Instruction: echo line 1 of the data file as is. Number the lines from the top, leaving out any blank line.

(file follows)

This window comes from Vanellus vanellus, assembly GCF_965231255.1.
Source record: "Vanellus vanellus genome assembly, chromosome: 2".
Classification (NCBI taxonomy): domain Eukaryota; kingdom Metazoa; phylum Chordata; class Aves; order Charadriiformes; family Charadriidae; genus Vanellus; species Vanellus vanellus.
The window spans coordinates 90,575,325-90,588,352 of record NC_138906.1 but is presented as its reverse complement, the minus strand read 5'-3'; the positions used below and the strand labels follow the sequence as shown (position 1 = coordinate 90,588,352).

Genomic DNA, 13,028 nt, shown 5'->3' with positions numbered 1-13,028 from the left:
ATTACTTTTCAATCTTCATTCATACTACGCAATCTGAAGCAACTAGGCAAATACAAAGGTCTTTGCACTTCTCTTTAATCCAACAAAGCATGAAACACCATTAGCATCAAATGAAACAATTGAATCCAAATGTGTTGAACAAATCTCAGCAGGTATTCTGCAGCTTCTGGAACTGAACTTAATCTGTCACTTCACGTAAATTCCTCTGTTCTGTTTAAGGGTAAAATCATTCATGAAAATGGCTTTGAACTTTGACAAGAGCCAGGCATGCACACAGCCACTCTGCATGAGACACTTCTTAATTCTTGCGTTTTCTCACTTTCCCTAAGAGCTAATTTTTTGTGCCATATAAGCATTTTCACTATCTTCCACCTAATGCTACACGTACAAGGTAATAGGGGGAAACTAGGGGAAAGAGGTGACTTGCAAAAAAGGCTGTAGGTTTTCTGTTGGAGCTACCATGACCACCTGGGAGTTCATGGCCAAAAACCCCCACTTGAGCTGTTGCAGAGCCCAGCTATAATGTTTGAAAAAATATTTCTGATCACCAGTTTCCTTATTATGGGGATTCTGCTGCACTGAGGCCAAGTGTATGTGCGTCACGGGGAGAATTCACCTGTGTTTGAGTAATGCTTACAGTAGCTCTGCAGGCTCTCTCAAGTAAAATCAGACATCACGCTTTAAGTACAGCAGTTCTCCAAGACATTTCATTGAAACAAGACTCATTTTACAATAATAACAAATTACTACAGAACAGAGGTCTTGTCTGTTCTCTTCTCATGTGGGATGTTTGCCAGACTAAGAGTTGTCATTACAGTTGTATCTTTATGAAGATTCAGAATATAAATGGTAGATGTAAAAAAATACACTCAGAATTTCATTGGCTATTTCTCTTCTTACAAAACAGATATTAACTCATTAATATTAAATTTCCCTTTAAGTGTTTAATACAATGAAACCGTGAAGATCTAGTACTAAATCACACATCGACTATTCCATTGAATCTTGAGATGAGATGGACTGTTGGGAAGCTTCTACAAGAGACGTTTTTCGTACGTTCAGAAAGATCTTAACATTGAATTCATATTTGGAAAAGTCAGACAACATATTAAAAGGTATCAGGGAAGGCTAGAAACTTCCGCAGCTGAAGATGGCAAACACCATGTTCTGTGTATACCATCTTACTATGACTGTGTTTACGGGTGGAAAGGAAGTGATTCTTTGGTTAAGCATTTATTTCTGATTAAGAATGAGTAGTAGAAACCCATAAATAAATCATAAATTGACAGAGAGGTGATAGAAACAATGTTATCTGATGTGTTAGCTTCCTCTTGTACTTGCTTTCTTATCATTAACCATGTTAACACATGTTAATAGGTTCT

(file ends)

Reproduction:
This window comes from Vanellus vanellus, assembly GCF_965231255.1.